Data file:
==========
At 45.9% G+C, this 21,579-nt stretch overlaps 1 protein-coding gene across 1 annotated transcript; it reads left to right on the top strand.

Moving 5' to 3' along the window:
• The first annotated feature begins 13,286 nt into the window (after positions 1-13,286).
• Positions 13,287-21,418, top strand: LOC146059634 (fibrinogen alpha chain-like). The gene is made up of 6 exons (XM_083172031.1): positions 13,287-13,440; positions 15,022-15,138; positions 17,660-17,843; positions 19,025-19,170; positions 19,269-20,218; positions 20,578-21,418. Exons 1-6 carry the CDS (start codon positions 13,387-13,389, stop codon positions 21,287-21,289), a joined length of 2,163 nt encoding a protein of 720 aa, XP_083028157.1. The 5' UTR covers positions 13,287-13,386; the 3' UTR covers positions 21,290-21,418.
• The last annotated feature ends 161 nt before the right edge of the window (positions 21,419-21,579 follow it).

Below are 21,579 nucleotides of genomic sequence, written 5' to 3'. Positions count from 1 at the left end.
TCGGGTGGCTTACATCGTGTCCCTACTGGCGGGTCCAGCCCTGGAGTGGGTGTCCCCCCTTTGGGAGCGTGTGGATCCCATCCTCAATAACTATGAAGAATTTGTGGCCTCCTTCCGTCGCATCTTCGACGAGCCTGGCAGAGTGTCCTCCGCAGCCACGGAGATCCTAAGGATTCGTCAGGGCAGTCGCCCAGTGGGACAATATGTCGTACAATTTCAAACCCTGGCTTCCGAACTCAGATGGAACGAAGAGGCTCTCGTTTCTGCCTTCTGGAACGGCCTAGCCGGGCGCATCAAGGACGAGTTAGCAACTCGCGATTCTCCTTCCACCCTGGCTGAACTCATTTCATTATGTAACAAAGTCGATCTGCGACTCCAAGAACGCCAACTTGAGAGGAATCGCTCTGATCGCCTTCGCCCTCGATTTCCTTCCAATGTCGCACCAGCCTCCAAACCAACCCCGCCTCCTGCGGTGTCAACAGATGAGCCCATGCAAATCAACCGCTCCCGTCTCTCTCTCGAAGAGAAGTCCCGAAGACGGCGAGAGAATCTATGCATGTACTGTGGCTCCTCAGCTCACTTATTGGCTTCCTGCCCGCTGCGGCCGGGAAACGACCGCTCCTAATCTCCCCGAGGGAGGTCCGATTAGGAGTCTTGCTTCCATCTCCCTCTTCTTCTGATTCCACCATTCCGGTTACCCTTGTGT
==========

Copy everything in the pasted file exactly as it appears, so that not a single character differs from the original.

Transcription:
At 45.9% G+C, this 21,579-nt stretch overlaps 1 protein-coding gene across 1 annotated transcript; it reads left to right on the top strand.

Moving 5' to 3' along the window:
• The first annotated feature begins 13,286 nt into the window (after positions 1-13,286).
• Positions 13,287-21,418, top strand: LOC146059634 (fibrinogen alpha chain-like). The gene is made up of 6 exons (XM_083172031.1): positions 13,287-13,440; positions 15,022-15,138; positions 17,660-17,843; positions 19,025-19,170; positions 19,269-20,218; positions 20,578-21,418. Exons 1-6 carry the CDS (start codon positions 13,387-13,389, stop codon positions 21,287-21,289), a joined length of 2,163 nt encoding a protein of 720 aa, XP_083028157.1. The 5' UTR covers positions 13,287-13,386; the 3' UTR covers positions 21,290-21,418.
• The last annotated feature ends 161 nt before the right edge of the window (positions 21,419-21,579 follow it).

Below are 21,579 nucleotides of genomic sequence, written 5' to 3'. Positions count from 1 at the left end.
TCGGGTGGCTTACATCGTGTCCCTACTGGCGGGTCCAGCCCTGGAGTGGGTGTCCCCCCTTTGGGAGCGTGTGGATCCCATCCTCAATAACTATGAAGAATTTGTGGCCTCCTTCCGTCGCATCTTCGACGAGCCTGGCAGAGTGTCCTCCGCAGCCACGGAGATCCTAAGGATTCGTCAGGGCAGTCGCCCAGTGGGACAATATGTCGTACAATTTCAAACCCTGGCTTCCGAACTCAGATGGAACGAAGAGGCTCTCGTTTCTGCCTTCTGGAACGGCCTAGCCGGGCGCATCAAGGACGAGTTAGCAACTCGCGATTCTCCTTCCACCCTGGCTGAACTCATTTCATTATGTAACAAAGTCGATCTGCGACTCCAAGAACGCCAACTTGAGAGGAATCGCTCTGATCGCCTTCGCCCTCGATTTCCTTCCAATGTCGCACCAGCCTCCAAACCAACCCCGCCTCCTGCGGTGTCAACAGATGAGCCCATGCAAATCAACCGCTCCCGTCTCTCTCTCGAAGAGAAGTCCCGAAGACGGCGAGAGAATCTATGCATGTACTGTGGCTCCTCAGCTCACTTATTGGCTTCCTGCCCGCTGCGGCCGGGAAACGACCGCTCCTAATCTCCCCGAGGGAGGTCCGATTAGGAGTCTTGCTTCCATCTCCCTCTTCTTCTGATTCCACCATTCCGGTTACCCTTGTGT